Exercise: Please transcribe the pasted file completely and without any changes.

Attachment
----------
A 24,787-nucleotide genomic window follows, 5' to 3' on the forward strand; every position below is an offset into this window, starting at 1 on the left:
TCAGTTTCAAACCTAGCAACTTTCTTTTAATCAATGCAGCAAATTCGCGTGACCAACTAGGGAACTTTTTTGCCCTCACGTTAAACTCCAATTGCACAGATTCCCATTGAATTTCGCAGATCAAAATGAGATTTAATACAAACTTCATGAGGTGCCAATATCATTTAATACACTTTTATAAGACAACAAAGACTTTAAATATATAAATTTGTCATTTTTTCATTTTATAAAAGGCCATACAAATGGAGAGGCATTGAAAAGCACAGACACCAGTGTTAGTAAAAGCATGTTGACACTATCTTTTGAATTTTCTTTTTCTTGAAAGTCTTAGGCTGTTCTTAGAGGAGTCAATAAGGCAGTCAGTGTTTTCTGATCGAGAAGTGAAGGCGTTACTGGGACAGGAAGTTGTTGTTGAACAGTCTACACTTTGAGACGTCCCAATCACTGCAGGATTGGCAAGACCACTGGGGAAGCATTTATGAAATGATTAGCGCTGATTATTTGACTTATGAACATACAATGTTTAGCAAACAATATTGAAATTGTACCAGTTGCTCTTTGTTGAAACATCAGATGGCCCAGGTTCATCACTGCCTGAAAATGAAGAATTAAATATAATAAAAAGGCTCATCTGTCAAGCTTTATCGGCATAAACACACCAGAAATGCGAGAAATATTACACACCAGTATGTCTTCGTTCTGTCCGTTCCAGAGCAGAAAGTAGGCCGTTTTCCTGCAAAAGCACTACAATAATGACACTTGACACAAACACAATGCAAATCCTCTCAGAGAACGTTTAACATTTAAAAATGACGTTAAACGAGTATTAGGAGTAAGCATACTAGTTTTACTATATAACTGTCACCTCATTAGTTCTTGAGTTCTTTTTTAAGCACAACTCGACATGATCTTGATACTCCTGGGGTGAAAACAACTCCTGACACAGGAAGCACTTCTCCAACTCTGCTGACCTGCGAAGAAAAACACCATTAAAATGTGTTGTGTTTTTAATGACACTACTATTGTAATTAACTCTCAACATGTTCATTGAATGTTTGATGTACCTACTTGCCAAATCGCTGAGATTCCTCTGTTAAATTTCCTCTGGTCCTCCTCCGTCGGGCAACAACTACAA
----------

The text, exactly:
A 24,787-nucleotide genomic window follows, 5' to 3' on the forward strand; every position below is an offset into this window, starting at 1 on the left:
TCAGTTTCAAACCTAGCAACTTTCTTTTAATCAATGCAGCAAATTCGCGTGACCAACTAGGGAACTTTTTTGCCCTCACGTTAAACTCCAATTGCACAGATTCCCATTGAATTTCGCAGATCAAAATGAGATTTAATACAAACTTCATGAGGTGCCAATATCATTTAATACACTTTTATAAGACAACAAAGACTTTAAATATATAAATTTGTCATTTTTTCATTTTATAAAAGGCCATACAAATGGAGAGGCATTGAAAAGCACAGACACCAGTGTTAGTAAAAGCATGTTGACACTATCTTTTGAATTTTCTTTTTCTTGAAAGTCTTAGGCTGTTCTTAGAGGAGTCAATAAGGCAGTCAGTGTTTTCTGATCGAGAAGTGAAGGCGTTACTGGGACAGGAAGTTGTTGTTGAACAGTCTACACTTTGAGACGTCCCAATCACTGCAGGATTGGCAAGACCACTGGGGAAGCATTTATGAAATGATTAGCGCTGATTATTTGACTTATGAACATACAATGTTTAGCAAACAATATTGAAATTGTACCAGTTGCTCTTTGTTGAAACATCAGATGGCCCAGGTTCATCACTGCCTGAAAATGAAGAATTAAATATAATAAAAAGGCTCATCTGTCAAGCTTTATCGGCATAAACACACCAGAAATGCGAGAAATATTACACACCAGTATGTCTTCGTTCTGTCCGTTCCAGAGCAGAAAGTAGGCCGTTTTCCTGCAAAAGCACTACAATAATGACACTTGACACAAACACAATGCAAATCCTCTCAGAGAACGTTTAACATTTAAAAATGACGTTAAACGAGTATTAGGAGTAAGCATACTAGTTTTACTATATAACTGTCACCTCATTAGTTCTTGAGTTCTTTTTTAAGCACAACTCGACATGATCTTGATACTCCTGGGGTGAAAACAACTCCTGACACAGGAAGCACTTCTCCAACTCTGCTGACCTGCGAAGAAAAACACCATTAAAATGTGTTGTGTTTTTAATGACACTACTATTGTAATTAACTCTCAACATGTTCATTGAATGTTTGATGTACCTACTTGCCAAATCGCTGAGATTCCTCTGTTAAATTTCCTCTGGTCCTCCTCCGTCGGGCAACAACTACAA